Tag Archives: Lugger

Saving The Saxon King

The Saxon King is housed in the Museum’s downstairs Maritime Gallery.

From the East Kent Mercury newspaper, Thursday, July 23rd 1970

“A Deal galley – one of the most famous beach craft in this island’s maritime history – is being preserved for posterity. A small band of enthusiasts are at work on the to a fine breed of longshoremen.
‘In a large building tucked well away in that labyrinth of narrow streets that constitutes North Deal this week I came across three members of the Deal and Walmer Local History Society working on the Saxon King.
‘The Saxon King is a fine example of a Deal galley and was owned by Freddie Upton, the internationally famous former-cox’n of Walmer lifeboat.
‘Built at the turn of the century, the sleek craft has a fine history of work in the Downs and of rescues on the seas around the dreaded Goodwin Sands.
‘But, alas, the once proud craft has fallen into disuse, and decay has become apparent in her timbers. Had it not been for the Deal and Walmer Local History Society the galley would have become, as the seafarer says, a total loss.

‘Instead, within a matter of months, the Saxon King will be restored to her former glory and will, no doubt, be the envy of those who delight in matters maritime.
‘When, as the History Society hope, Deal Town Council put the craft on permanent display, she will become on object of world-wide interest.
‘The men behind the restoration of the Saxon King are Mr. Harry Franks, of Middle Street, Deal, the Society chairman; Mr. William Honey, Society treasurer, who lives in Sandown Road, Deal, and Les Cozens, a sheet metal worker, who lives in Canute Road, Deal,
These three are giving hours of ..[their time]

‘When I penetrated the gloom or their workshop I found the three of them hardly pausing from their labours as they tenderly restored the slender lines of the galley, which has buckled with the passing of time.
Here was the same intense concentration that there is, I imagine, at a heart transplant operation. And, indeed, this operation is something like that.
‘Harry Franks, Bill Honey and Les Cozens are putting the heart back into the Saxon King. They are working in ash, which is hard to obtain.
‘But their perseverence unearthed some stored by an old hurdle maker deep in the rural district.
One of their big tasks will be the replacing of the transom and stern post, using good old British oak.
Saxon King, 28 feet long and with a five feet two inch beam, is at present painted in an odd blue.
One of the tasks is to restore her to the original and natural varnished state.

‘Bill Honey told me: “This craft is priceless. Her value cannot be enumerated in pounds, shillings and pence.
“We spend two evenings a week working on her. We put in three or four hours at a time, but we have months or work ahead of us.’ Saxon King is one of two Deal galleys still extant. The other is Undaunted, owned by popular Deal boatman, Bailey, and to be found on the beach just south of Deal pier.”

Fisherman, deep-sea mariner, boatman, smuggler and pilot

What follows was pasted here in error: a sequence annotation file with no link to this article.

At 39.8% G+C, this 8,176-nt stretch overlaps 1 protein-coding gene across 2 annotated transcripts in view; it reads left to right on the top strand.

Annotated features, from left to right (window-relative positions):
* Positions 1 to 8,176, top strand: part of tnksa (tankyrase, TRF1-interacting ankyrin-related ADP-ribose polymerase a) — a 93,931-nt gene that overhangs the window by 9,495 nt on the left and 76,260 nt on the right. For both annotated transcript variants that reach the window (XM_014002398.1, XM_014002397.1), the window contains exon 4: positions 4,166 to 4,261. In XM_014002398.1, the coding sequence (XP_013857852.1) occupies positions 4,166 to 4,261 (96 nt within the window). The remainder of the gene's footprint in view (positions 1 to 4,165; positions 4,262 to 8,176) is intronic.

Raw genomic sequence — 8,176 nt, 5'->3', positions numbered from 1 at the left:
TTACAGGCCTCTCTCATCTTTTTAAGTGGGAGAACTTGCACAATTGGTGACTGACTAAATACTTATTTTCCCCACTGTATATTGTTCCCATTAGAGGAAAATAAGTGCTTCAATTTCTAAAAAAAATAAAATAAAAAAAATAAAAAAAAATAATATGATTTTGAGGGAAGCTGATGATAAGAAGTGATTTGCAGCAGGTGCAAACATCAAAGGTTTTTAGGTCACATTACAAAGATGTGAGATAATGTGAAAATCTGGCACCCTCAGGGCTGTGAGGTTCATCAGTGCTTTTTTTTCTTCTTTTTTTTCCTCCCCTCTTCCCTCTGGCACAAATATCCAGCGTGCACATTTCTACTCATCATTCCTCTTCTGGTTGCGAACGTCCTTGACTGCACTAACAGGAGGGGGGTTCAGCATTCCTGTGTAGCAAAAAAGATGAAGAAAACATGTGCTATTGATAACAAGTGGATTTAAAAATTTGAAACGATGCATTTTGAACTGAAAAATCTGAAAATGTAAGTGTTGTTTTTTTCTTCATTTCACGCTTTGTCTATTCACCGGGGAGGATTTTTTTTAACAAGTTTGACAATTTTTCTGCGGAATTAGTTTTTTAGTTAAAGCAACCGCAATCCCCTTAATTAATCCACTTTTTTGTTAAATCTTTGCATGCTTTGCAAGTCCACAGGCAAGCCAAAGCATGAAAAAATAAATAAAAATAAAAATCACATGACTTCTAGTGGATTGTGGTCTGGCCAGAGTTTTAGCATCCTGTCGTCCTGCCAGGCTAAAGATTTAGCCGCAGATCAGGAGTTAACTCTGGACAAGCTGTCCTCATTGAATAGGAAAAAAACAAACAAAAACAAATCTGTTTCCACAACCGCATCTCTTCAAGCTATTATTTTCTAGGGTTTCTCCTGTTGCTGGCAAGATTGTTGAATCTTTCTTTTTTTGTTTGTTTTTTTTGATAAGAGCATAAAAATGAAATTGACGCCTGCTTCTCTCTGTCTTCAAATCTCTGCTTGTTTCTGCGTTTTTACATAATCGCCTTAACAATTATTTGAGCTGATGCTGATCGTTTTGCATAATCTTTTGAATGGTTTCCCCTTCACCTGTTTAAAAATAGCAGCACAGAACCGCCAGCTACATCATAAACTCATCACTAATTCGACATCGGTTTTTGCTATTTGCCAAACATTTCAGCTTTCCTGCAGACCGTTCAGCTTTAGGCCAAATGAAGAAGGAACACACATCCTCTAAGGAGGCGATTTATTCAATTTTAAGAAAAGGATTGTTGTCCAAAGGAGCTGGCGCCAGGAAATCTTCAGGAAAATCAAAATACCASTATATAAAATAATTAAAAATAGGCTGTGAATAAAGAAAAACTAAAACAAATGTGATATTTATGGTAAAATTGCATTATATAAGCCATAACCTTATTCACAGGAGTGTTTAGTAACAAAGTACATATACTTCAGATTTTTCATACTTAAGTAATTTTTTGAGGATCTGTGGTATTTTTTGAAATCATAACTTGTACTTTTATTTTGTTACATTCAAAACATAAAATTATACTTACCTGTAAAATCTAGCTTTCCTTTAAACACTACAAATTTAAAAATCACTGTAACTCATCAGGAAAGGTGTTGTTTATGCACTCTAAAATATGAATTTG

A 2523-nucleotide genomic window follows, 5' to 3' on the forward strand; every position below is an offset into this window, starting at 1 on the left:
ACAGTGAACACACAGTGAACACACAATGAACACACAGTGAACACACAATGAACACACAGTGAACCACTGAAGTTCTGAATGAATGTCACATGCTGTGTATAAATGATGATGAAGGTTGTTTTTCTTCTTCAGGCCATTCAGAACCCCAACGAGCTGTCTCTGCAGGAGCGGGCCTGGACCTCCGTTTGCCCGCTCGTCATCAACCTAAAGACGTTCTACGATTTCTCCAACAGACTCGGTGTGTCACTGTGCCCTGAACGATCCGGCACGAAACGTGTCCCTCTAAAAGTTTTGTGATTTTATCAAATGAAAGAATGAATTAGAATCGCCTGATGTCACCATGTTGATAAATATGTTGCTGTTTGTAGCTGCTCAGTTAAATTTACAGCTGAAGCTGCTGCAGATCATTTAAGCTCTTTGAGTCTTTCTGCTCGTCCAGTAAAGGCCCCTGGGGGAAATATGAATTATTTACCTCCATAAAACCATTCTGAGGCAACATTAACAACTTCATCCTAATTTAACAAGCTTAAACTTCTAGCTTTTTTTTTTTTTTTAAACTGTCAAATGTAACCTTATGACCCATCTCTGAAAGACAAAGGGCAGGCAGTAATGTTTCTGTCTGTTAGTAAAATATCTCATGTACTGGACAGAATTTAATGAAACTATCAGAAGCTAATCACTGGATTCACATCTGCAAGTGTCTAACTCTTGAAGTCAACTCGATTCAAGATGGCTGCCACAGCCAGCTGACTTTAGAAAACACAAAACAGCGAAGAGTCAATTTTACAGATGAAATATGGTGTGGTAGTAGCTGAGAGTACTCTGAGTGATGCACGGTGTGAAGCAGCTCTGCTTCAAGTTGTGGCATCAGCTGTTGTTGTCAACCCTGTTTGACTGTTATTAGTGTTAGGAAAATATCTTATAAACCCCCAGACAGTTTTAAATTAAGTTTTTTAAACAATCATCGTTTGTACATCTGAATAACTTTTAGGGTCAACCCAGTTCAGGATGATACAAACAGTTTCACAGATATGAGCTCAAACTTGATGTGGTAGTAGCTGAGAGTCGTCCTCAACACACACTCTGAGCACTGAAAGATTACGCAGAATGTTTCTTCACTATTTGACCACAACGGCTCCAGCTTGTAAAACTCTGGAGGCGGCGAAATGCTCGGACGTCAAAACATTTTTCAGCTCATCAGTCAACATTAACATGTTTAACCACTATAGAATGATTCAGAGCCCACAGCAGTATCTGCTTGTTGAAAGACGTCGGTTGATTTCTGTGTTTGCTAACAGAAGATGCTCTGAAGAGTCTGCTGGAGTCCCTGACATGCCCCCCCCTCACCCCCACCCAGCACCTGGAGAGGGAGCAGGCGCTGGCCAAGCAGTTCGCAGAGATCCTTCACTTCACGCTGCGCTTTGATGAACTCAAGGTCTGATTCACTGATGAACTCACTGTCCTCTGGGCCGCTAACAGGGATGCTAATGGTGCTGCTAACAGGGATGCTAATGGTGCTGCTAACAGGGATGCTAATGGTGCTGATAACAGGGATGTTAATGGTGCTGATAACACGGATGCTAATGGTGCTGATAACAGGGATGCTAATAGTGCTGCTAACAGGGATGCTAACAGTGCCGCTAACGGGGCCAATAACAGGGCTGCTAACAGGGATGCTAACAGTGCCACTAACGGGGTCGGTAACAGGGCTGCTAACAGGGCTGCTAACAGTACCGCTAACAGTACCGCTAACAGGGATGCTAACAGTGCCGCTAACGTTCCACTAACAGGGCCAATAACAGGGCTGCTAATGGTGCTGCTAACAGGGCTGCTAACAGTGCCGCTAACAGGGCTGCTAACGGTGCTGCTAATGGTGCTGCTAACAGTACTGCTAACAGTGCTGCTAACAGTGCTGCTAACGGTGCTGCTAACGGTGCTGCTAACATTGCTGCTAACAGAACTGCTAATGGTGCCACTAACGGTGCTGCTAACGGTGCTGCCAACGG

WH Stanton took on virtually any seafaring job available…

Deal native William Henry Stanton (1803-1878) first went to sea at the age of 11.

By the time he passed his examination as a Cinque Ports pilot around the age of 30, he had been a fisherman, deep-sea mariner, boatman, smuggler and pilot. We know much of this story from his autobiography, written during the winter of 1860-61, now in Deal Museum. It is an intriguing if curious volume, containing episodes from his life, interspersed with observations, songs, poetry, even the occasional illustration.

In 1826, after a series of overseas voyages to India and South America:

‘He left of foreign voyages entirely and stuck to the boating business for some years and bought the sixth part of a set of boats. The largest of these was called the Ox, a second class boat call’d the Fox, together with a galley, a punt and materials of all descriptions for working at wrecks on the Goodwin.’

The Ox was a Deal lugger built in 1807, registered to Thomas Cottle. This section of the autobiography contains many colourful accounts of shipwreck and salvage over a period of about 15 years. From these stories we can see that several large Deal vessels were often in action together. On New Year’s eve 1830, the Dart and Stour luggers worked with the Ox to rescue the crew and salvage the cargo of the Alexander of Hamburg. There are many references to the hazards of life as a boatman, the poor rewards for salvage, and the wear and damage to boats often up to 20 years old.

Perhaps this lack of reward tempted William to try smuggling. Goods (tea, silks and satin ribbon) were brought from Calais in a French boat. After several successful runs, the vessel was seized by the coast blockade soon after landing, with William escaping arrest. He was tempted again three years later, when he was asked to recover spirits sunk in the anchorage off Deal. He was captured but was able to persuade the magistrates that he was innocent, claiming he had been fishing for smelt.

By early 1832, the conditions of Deal boatmen and their dependents became so desperate that a petition requesting relief was made to both Trinity House and the House of Commons. William was prominent in pleading the case, which resulted in a House of Commons enquiry into the local conduct of pilotage. The boatmen argued that allowing them to bring vessels into the Downs and to be paid the same fees as pilots would resolve many of their problems. The enquiry recommended in favour of the boatmen.

Encouraged by this outcome, William applied for a pilot’s examination. After a direct appeal to the Duke of Wellington, then Lord Warden of the Cinque Ports, he succeeded and was admitted in 1835. He remained a pilot until his retirement about 30 years later.